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Developments in the Wheat Industry: Tackling Wheat Digestibility

Event: MNIFT Silent Auction – Developments in the Wheat Industry: Tackling Wheat Digestibility

When: May 19, 2021 at 12:00 pm – 1:15 pm CST


Please join us as part of the MNIFT Silent Auction for an enlightening lunchtime webinar presented by AURI (Agricultural Utilization Research Institute) discussing the Developments in the Wheat Industry: Tackling Wheat Digestibility.

There is a growing understanding that wheat digestibility issues may not be caused solely by gluten sensitivity but are also related to the presence of Fermentable Oligo-Di-Monosaccharides and Polyols (FODMAPs) and Amylase Trypsin Inhibitors (ATIs).

Research is underway to investigate options to reduce wheat digestibility concerns by 1) identifying naturally occurring low anti-nutrient elements in specific Minnesota wheat varieties for breeding purposes and 2) exploring fermentation as a processing technique to reduce FODMAPs and ATIs in wheat food products. Research indicates that “anti-nutrients,” such as ATIs, and fructans (a component of FODMAPs) in wheat are triggers of irritable bowel syndrome (IBS). For individuals with wheat sensitivity, less reactive wheat products can increase quality of life while allowing them to enjoy the health benefits of wheat products. This research could make a meaningful impact on the industry overall—from the farmer and the bread processor to the consumer.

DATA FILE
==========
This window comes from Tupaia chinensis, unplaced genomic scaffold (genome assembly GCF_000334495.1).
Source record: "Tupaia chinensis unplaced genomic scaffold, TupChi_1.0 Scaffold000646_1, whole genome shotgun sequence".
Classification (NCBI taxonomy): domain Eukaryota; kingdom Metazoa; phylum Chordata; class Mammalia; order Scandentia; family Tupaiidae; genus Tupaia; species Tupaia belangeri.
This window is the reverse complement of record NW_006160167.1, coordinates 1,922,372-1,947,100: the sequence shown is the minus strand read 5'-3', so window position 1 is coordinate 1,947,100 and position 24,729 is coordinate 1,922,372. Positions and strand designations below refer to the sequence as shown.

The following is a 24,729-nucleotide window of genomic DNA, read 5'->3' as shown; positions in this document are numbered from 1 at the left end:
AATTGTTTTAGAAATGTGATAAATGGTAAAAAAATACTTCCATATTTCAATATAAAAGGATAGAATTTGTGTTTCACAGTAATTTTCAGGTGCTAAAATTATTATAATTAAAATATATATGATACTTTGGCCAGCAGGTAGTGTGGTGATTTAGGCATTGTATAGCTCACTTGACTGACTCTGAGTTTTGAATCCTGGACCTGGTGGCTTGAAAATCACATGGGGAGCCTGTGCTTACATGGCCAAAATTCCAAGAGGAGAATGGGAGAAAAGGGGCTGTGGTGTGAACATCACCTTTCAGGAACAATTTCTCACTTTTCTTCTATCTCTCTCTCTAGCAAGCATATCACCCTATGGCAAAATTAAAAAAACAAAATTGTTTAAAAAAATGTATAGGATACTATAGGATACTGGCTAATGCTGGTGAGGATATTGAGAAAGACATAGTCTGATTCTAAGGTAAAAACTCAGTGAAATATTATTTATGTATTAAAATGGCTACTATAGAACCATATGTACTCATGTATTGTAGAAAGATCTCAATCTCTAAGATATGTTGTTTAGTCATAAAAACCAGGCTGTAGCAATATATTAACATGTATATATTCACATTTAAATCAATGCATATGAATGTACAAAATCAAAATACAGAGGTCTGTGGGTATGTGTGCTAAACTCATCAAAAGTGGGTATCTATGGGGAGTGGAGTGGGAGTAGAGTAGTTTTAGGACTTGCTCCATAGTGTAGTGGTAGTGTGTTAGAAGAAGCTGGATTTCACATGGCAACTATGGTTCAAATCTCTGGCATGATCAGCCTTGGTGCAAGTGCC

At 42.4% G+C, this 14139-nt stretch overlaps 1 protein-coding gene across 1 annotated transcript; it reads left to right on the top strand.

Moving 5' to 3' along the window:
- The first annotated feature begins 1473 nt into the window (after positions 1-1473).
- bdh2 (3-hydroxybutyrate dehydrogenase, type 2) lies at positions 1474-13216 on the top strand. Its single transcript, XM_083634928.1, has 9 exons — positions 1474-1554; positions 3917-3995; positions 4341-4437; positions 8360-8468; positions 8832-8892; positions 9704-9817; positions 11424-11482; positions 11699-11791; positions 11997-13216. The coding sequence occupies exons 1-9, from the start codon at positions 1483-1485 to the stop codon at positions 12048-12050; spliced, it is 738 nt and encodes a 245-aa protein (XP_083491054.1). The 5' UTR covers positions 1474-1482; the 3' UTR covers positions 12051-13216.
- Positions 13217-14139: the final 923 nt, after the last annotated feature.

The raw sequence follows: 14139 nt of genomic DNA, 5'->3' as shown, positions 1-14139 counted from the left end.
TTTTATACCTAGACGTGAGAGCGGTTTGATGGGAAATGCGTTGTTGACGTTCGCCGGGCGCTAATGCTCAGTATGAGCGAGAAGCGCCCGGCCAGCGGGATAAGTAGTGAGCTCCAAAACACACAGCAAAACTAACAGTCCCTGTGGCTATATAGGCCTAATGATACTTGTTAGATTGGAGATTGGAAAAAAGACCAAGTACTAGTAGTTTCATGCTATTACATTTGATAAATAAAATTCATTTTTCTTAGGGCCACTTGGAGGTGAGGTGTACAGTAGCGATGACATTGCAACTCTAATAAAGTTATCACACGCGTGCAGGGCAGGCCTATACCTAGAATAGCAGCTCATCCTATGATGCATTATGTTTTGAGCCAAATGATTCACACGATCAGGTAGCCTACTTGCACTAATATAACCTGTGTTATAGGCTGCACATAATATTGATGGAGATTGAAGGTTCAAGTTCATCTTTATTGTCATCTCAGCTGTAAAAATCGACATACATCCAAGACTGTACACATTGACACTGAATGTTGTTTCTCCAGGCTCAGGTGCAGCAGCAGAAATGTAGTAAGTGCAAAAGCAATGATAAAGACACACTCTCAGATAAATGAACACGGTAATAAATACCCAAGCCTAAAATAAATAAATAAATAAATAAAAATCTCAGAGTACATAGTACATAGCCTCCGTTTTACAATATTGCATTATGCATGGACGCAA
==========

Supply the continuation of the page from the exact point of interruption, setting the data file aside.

Please join the Minnesota section of IFT and the Agricultural Utilization Research at the MN IFT Silent Auction on May 19, 2021, for a virtual panel discussion with University of Minnesota researchers Dr. George Annor and Dr. James Anderson along with food entrepreneur Brian LaPlante of Back When Foods, Inc. to discuss findings to date in this multi-year research project funded through the Minnesota Department of Agriculture’s Agricultural Growth, Research, and Innovation (AGRI) Grant and in collaboration with the Minnesota Wheat Research and Promotion Council.

For more information, and to follow this research, visit: